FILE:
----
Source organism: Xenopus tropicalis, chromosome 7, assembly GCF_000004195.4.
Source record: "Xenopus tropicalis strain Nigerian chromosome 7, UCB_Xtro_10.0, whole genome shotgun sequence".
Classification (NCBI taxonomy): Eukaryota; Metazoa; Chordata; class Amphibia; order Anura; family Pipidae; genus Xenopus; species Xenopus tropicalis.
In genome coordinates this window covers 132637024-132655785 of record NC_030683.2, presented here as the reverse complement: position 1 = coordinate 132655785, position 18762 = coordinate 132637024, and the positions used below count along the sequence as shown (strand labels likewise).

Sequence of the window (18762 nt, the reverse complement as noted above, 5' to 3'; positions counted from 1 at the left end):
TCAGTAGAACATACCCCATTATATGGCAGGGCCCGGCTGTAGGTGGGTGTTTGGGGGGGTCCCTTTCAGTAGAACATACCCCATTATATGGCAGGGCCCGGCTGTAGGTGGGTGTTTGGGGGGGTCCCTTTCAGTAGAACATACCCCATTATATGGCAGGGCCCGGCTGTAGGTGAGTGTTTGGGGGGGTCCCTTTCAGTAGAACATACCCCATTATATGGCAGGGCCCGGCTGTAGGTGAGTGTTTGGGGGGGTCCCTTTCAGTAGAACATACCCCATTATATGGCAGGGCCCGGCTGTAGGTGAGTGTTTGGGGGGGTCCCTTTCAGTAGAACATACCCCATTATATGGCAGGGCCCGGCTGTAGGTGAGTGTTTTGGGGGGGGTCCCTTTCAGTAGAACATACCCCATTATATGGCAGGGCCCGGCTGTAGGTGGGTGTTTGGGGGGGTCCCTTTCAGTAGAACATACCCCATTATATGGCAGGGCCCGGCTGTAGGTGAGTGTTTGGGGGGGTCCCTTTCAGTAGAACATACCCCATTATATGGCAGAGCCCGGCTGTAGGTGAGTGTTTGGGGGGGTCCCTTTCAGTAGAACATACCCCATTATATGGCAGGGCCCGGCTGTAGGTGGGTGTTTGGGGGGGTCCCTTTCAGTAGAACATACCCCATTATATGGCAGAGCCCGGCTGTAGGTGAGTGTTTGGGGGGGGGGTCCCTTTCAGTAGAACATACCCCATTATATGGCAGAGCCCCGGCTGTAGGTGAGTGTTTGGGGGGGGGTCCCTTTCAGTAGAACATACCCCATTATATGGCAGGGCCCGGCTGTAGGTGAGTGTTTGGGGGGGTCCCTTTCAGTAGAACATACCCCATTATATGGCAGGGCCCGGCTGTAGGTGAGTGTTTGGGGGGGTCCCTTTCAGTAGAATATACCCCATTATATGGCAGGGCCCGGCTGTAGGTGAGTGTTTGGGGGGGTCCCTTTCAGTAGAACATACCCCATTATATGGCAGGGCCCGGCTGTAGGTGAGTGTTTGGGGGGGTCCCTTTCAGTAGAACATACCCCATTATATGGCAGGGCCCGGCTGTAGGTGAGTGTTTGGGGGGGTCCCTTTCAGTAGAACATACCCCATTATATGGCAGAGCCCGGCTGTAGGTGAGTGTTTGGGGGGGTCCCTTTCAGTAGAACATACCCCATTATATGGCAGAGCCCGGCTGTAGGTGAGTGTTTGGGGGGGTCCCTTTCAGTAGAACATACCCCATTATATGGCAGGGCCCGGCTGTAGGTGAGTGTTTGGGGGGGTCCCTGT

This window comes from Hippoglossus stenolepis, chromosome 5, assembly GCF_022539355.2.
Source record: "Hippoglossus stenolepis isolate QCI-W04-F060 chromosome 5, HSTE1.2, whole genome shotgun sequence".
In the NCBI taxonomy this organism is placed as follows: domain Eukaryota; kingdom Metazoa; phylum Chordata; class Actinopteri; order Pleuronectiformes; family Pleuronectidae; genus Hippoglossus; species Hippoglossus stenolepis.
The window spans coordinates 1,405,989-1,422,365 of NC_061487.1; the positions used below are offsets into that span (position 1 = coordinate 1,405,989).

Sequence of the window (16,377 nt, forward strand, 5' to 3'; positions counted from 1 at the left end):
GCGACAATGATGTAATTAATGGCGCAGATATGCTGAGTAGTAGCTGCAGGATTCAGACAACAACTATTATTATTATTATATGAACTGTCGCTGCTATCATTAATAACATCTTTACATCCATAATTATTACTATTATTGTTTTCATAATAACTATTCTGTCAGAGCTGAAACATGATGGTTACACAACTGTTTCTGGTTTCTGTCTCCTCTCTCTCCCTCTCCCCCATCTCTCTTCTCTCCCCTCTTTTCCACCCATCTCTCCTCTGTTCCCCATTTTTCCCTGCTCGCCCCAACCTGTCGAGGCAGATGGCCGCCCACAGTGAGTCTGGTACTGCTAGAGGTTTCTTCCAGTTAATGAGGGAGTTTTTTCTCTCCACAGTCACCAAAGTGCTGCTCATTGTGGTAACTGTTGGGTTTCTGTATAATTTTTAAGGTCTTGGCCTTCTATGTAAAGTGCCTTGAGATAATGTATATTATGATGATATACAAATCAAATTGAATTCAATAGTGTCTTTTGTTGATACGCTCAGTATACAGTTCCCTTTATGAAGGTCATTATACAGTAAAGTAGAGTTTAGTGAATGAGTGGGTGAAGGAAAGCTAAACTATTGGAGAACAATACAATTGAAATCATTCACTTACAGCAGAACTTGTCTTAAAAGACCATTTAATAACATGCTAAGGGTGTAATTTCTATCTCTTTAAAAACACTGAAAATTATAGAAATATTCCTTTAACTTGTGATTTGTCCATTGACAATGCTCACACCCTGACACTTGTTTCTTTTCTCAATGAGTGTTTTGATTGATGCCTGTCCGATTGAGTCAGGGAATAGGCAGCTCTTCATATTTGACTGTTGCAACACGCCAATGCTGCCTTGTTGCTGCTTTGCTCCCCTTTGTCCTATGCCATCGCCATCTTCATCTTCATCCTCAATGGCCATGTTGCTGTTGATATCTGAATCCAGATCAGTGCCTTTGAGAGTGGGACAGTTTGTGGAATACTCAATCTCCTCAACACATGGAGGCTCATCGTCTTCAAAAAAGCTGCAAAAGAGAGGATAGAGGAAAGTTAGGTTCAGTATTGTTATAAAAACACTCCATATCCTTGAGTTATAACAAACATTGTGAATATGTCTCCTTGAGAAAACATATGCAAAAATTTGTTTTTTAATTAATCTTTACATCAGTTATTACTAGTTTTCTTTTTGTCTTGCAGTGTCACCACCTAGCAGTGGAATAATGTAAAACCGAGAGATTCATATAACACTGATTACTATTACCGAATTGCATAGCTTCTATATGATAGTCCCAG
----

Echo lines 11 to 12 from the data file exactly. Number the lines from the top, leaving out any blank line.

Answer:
Sequence of the window (16,377 nt, forward strand, 5' to 3'; positions counted from 1 at the left end):
GCGACAATGATGTAATTAATGGCGCAGATATGCTGAGTAGTAGCTGCAGGATTCAGACAACAACTATTATTATTATTATATGAACTGTCGCTGCTATCATTAATAACATCTTTACATCCATAATTATTACTATTATTGTTTTCATAATAACTATTCTGTCAGAGCTGAAACATGATGGTTACACAACTGTTTCTGGTTTCTGTCTCCTCTCTCTCCCTCTCCCCCATCTCTCTTCTCTCCCCTCTTTTCCACCCATCTCTCCTCTGTTCCCCATTTTTCCCTGCTCGCCCCAACCTGTCGAGGCAGATGGCCGCCCACAGTGAGTCTGGTACTGCTAGAGGTTTCTTCCAGTTAATGAGGGAGTTTTTTCTCTCCACAGTCACCAAAGTGCTGCTCATTGTGGTAACTGTTGGGTTTCTGTATAATTTTTAAGGTCTTGGCCTTCTATGTAAAGTGCCTTGAGATAATGTATATTATGATGATATACAAATCAAATTGAATTCAATAGTGTCTTTTGTTGATACGCTCAGTATACAGTTCCCTTTATGAAGGTCATTATACAGTAAAGTAGAGTTTAGTGAATGAGTGGGTGAAGGAAAGCTAAACTATTGGAGAACAATACAATTGAAATCATTCACTTACAGCAGAACTTGTCTTAAAAGACCATTTAATAACATGCTAAGGGTGTAATTTCTATCTCTTTAAAAACACTGAAAATTATAGAAATATTCCTTTAACTTGTGATTTGTCCATTGACAATGCTCACACCCTGACACTTGTTTCTTTTCTCAATGAGTGTTTTGATTGATGCCTGTCCGATTGAGTCAGGGAATAGGCAGCTCTTCATATTTGACTGTTGCAACACGCCAATGCTGCCTTGTTGCTGCTTTGCTCCCCTTTGTCCTATGCCATCGCCATCTTCATCTTCATCCTCAATGGCCATGTTGCTGTTGATATCTGAATCCAGATCAGTGCCTTTGAGAGTGGGACAGTTTGTGGAATACTCAATCTCCTCAACACATGGAGGCTCATCGTCTTCAAAAAAGCTGCAAAAGAGAGGATAGAGGAAAGTTAGGTTCAGTATTGTTATAAAAACACTCCATATCCTTGAGTTATAACAAACATTGTGAATATGTCTCCTTGAGAAAACATATGCAAAAATTTGTTTTTTAATTAATCTTTACATCAGTTATTACTAGTTTTCTTTTTGTCTTGCAGTGTCACCACCTAGCAGTGGAATAATGTAAAACCGAGAGATTCATATAACACTGATTACTATTACCGAATTGCATAGCTTCTATATGATAGTCCCAG